Instead, I turned my attention to Ashes’ sequel, for which I now have a much more solid outline, timeline, list of character motivations, and over 10,000 words written. The third Alour-Tan book is also in the late-stage “back-of-my-mind” percolation stage and my plan is to segue directly into working on it as soon as Alour-Tan II goes out to betas, which I’m angling to happen by the end of June.

I’ll return to Prime at some point, probably starting from the ground up but with an eye to using the collapsed rubble as the bedrock for the new version. For now, though, finishing the Alour-Tan series feels like the right thing to do.

Spoilers, a vignette

 Posted by at 19:03  No Responses »
Dec 242013
 

“How’d you do this year?” she asked.

He didn’t jump. Just like all the other times, he knew she was there just before she said anything. Her visits never scared him. Unsettled, but never frightened. She didn’t work that way.

“Okay,” he said, as if such a bland non-answer could hold any meaning. “Not as well as I wanted.”

She chuckled. It was a light sound, empty of derision. She had never laughed at him. Sometimes she just seemed to find him amusing. “How many times has it ever gone as well as you wanted?” she asked.

He stared down the length of his slouched, seated body and let his eyes focus on nothing somewhere near his knees. “Always.”

She leaned forward from her seat next to him on the park bench. Dark hair fell in wispy strands around her face as she did so, glowing like incandescent filaments when they caught the fading sunlight. Her eyebrows turned up in a look of sympathy and concern, the corners of her mouth quirked up in perpetual wry amusement at life itself. “You set awfully high standards for yourself.”

He shot her a sidelong look out of the corner of his eyes and shrugged deeper into his wholly inadequate jacket. Clear though the sky was, the sun had done nothing to dispel the winter chill from the air. “I have to.”

“I know.” She did. She studied him for several moments and he continued his oblique observation in return. Everything about her smacked of impossibility. Her features were severe and soft, her eyes huge and shrewd, her lips full and thin. As ever, she wore a light, breezy gown that would have been at home in the height of summer or climbing into bed at night, but she paid the frigid weather no mind. “What will you do next year?”

“The same,” he said, “only better.”

She turned to look out across the pond, staring into the waning sunlight. It should have hurt her eyes, but she didn’t work like that. “Nothing different?”

He shook his head. “Nothing different. If I keep piling on new things, I’ll never finish the old ones.”

She nodded, her head rising and falling in time with her deep, even breathing. “You’re learning.”

He chuckled. “I’m shocked myself.”

Her eyes came back to him and the smile she now wore was that same strange, distant but knowing smile he’d seen so many times before. “I’m not,” she said. “It was only ever a matter of time. You were always going to get here eventually.”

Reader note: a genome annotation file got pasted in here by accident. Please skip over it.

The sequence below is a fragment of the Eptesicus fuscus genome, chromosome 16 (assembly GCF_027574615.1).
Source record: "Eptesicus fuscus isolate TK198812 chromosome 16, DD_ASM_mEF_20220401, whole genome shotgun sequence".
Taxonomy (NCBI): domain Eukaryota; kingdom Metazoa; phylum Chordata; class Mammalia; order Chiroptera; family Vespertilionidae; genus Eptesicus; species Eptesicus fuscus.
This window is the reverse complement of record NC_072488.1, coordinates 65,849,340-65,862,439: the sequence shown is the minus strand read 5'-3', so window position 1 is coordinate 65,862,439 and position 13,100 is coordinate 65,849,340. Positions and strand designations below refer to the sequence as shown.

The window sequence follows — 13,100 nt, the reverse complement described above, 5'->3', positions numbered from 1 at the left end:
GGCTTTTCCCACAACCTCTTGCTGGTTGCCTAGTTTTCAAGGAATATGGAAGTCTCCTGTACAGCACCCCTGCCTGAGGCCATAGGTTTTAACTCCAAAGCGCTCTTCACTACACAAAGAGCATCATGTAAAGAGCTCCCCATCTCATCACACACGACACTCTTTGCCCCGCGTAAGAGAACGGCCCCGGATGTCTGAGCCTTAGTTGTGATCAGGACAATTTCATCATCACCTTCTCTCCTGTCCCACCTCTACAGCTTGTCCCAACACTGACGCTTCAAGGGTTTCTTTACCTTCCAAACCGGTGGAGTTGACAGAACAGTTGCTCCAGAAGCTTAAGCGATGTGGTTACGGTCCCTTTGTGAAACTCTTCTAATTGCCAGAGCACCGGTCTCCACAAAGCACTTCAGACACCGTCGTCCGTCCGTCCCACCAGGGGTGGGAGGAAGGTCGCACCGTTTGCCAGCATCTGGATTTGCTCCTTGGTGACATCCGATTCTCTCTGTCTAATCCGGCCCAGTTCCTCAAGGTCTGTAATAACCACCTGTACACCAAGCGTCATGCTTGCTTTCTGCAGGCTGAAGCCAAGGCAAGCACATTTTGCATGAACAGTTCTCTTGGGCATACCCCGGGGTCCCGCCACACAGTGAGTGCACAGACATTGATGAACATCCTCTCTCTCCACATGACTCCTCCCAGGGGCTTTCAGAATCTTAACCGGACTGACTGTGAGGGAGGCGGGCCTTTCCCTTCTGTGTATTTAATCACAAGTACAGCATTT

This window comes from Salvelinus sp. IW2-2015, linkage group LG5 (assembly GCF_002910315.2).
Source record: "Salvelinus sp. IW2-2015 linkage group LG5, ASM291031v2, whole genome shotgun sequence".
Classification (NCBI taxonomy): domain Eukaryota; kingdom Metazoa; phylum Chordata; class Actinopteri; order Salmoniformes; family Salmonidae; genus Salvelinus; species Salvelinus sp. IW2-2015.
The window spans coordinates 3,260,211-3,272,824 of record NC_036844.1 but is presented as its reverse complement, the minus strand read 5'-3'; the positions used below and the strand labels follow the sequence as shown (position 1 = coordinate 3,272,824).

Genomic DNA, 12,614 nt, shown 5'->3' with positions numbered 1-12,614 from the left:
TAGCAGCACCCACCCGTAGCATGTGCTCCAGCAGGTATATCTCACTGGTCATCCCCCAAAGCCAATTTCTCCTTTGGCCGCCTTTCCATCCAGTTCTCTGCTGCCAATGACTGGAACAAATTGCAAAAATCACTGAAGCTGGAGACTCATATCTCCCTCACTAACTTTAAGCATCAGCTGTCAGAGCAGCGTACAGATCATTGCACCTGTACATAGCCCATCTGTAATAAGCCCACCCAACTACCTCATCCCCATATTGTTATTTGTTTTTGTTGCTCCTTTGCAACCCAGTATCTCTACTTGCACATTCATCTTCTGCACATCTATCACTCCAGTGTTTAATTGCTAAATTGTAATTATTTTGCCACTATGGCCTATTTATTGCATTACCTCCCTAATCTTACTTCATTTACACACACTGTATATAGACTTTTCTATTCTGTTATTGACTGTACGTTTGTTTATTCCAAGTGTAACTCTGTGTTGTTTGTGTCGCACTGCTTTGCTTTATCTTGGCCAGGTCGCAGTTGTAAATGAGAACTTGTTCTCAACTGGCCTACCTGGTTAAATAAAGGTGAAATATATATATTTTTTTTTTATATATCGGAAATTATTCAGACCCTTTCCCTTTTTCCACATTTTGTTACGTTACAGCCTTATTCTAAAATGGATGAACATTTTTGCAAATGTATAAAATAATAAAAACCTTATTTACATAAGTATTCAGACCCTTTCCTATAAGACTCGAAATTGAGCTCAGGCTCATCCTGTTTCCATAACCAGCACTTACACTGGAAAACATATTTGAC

“At least one of us thought so,” he groused. He shook his head immediately after, dismissing the reaction. “No, I knew it too. You’re right.”

“I think you’ll make it this time,” she offered. “Maybe, just maybe you’ll even go farther than you think.”

He arched an eyebrow at that. “Is there something you want to tell me?”

Her smile changed again, becoming an impish grin. “Spoilers.”

The wind kicked up and she was gone.

“Spoilers,” he grunted.

Oct 312013
 

Now that I’ve had a chance to read through and digest all of the feedback on the New Book, I feel much better about it than I did. The deep flaws are still present and the text is going to require a substantial redraft, but I think I have a good handle on how to approach that. It’s going to require a complete overhaul of one character, a refocusing of another, some delayed reveals, some increased stakes, and a bit more attention to event planning, but I think the core of the story is strong enough that it’s worth doing it right.

In the interim, I’m just shy of 10,000 words into Ashes’ sequel—henceforth referred to as Alour-Tan II until I reveal the book’s real title. My writing time of late has been divided between that, organizing the New Book feedback, and getting my writing folders into a more coherent and backed up format, so I haven’t made as much new writing progress as I’d like.1 Still, the time hasn’t been spent idle and I think it’ll pay dividends in the long run.

My current goal is to hammer the New Book into shape during November2 and send back out to my Betas for a new read-through in December. That will, I hope, free me up to continue working on Alour-Tan II throughout December and complete a draft of that by early January ’14. The New Book and Alour-Tan II would both, then, be 2014 releases, with Alour-Tan III hot on their heels.3 I don’t quite want to commit to Alour-Tan III coming out in 2014 at this point, but I wouldn’t call it a completely outlandish notion, either.